Pulmonary nocardiosis

Pulmonary nocardiosis is an infrequent but severe opportunistic infection that is caused by Nocardia spp. It commonly presents as a subacute or chronic unilobar or multilobar consolidation, lung nodules or masses occasionally with cavitation in an immunocompromised people with cell immunity impairment like transplant or HIV/AID patients.

The condition is rare in general. Immunocompromised patients, particularly those with impaired cell-mediated immunity related to AIDS and transplantation may be particularly prone.

Incidence rates however may have increased probably due to a combination improved laboratory detection techniques as well as greater number of individuals with impaired cellular immunity 2

It is most commonly caused by Nocardia asteroides which is an aerobic gram positive weakly acid-fast bacterium distributed worldwide in soils. Other less common strains include Nocardia farcinica and Nocardia otitidiscaviarum 3. It is usually acquired by direct inhalation of contaminated soil.

Distribution

There may be an increased upper zonal predilection 1.

Due to high rate of diffuse hematogenous spread, if diagnosis of pulmonary nocardiosis made, the brain MRI in particular would be recommended to exclude presence of cerebral abscesses. Other organs such as liver, adrenal, skin, and soft tissues can also be involved.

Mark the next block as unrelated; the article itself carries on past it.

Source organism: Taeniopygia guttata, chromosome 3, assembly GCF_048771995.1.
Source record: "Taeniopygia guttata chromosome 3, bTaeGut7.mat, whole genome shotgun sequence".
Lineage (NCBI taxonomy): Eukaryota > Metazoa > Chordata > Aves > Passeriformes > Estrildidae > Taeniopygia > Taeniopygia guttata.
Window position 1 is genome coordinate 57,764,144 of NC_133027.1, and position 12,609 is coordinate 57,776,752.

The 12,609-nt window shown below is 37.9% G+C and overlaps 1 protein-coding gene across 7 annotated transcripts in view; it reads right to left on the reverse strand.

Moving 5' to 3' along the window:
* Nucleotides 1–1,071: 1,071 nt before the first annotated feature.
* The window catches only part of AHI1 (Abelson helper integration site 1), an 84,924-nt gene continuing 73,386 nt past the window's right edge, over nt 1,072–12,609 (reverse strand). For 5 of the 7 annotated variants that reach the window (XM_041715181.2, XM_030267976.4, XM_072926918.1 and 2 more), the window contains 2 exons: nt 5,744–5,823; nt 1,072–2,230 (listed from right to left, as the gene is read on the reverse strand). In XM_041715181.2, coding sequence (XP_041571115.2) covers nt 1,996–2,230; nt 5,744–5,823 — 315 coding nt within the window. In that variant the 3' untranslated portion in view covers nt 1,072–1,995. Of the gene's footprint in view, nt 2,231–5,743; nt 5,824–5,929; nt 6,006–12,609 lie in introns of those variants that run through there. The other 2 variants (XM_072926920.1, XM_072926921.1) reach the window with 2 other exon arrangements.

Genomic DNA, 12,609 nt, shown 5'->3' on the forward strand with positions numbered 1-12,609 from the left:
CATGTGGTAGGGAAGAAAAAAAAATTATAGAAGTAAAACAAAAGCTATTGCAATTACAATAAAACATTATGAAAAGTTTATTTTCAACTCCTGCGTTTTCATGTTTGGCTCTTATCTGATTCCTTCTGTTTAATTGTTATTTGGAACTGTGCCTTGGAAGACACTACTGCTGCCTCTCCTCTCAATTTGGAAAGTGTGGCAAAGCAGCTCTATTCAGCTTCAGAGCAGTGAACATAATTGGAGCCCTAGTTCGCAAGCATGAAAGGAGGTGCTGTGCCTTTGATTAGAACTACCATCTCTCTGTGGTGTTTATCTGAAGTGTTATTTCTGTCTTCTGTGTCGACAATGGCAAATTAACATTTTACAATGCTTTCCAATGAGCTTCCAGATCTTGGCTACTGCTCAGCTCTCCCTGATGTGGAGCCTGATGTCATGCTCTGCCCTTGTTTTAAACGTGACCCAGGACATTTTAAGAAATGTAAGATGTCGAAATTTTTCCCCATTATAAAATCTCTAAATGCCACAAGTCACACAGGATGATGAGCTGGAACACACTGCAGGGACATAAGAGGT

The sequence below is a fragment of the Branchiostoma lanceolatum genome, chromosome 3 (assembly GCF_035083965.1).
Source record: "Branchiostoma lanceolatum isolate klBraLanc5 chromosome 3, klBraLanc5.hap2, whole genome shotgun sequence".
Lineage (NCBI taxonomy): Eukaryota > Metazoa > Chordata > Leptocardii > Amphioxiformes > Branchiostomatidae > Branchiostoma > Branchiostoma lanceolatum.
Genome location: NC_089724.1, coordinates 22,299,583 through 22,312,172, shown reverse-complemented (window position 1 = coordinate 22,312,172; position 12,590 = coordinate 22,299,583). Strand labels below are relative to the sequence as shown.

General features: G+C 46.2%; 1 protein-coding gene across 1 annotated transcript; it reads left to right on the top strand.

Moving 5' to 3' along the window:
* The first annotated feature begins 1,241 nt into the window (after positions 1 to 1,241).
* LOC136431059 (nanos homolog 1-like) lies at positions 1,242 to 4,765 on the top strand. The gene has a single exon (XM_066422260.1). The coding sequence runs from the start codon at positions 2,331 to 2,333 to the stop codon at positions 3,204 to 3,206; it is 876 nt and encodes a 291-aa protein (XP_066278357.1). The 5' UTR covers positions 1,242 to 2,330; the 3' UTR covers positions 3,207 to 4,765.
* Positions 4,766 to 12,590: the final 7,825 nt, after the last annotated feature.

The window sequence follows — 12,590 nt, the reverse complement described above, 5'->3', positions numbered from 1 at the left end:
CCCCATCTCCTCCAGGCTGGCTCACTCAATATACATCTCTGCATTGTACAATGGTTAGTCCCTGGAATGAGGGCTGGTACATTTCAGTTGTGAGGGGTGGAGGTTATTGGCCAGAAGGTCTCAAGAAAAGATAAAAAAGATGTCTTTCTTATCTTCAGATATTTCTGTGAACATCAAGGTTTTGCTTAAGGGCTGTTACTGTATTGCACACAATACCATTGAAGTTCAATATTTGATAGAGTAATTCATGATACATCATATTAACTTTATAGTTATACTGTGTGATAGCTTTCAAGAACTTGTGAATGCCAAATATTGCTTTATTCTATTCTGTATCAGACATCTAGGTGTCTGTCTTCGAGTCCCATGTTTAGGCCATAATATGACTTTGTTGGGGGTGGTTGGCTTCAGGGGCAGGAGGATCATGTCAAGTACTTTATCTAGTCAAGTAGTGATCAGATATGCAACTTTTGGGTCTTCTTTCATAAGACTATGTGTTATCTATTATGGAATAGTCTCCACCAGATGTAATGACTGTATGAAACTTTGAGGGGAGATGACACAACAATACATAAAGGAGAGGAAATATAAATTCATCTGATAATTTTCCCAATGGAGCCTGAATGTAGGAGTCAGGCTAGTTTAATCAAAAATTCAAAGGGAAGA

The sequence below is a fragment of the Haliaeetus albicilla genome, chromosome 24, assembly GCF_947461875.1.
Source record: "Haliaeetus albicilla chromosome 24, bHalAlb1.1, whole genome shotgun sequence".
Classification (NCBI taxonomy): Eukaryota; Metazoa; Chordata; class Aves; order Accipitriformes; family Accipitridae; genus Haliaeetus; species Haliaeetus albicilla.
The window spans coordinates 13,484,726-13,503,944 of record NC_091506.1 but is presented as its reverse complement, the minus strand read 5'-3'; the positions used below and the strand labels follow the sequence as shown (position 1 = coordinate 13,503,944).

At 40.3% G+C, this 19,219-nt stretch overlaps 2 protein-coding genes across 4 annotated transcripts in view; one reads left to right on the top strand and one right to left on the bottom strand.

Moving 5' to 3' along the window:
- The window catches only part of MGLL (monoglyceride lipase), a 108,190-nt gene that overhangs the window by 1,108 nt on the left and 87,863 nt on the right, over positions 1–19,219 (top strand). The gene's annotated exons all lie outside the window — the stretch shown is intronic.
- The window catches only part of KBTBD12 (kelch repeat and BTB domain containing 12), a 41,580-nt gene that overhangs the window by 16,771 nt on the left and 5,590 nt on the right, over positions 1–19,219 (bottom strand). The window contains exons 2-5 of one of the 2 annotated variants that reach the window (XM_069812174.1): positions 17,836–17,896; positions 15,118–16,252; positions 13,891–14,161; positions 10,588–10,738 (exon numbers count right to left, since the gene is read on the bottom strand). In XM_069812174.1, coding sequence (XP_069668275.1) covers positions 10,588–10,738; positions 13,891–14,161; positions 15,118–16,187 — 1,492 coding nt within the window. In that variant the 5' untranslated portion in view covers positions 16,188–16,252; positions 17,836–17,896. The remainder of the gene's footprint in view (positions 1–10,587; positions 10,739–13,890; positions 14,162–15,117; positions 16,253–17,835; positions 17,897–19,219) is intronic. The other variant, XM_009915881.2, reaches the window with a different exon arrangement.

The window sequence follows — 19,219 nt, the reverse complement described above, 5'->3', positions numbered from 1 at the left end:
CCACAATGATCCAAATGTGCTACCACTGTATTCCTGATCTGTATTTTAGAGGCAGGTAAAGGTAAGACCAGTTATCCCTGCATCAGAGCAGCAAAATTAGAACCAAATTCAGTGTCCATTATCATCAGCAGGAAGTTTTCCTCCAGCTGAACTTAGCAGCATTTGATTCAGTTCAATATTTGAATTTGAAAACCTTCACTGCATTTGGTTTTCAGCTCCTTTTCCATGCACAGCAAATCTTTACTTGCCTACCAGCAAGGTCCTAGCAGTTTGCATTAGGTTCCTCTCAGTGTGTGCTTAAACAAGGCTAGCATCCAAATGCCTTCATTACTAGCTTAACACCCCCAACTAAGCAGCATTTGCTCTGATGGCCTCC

Plain radiograph / CT

There are several reported radiographic patterns which include

Other accompanying features which are non-specific on their own include

Those with immunodeficiency may show more cavitating lesions and multiple nodules 6.

The temporal progression of radiographic abnormalities tends to be slow.

Different spread patterns have given varying features

  • endobronchial spread
    • can occur with cavitation 
    • characterised by the presence of small centrilobular nodules, often associated with bronchial wall thickening and endobronchial debris 
  • disseminated pulmonary nocardiosis
    • consists of numerous nodules of various sizes

The usual treatment of choice includes sulphonamides and more recently TMP-SMX (cotrimoxazole). With certain complications, surgical drainage may be required. The prognosis can vary with those with disseminated nocardiosis having mortality rates up to 40%. Subtherapeutic levels of antibiotics can result in flare-ups while patients are on treatments. 

On imaging it can sometimes mimic:

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Article Information

rID: 21211
System: Chest
Section: Pathology
Tag: cases
Synonyms or Alternate Spellings:
  • Pulmonary involvement with nocardiosis
  • Pulmonary involvement with nocardia
  • Nocardia infection of the lung
  • Lung nocardiosis
  • Pulmonary nocardiosis (PN)
  • Nocardiosis of the lung

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Cases and Figures

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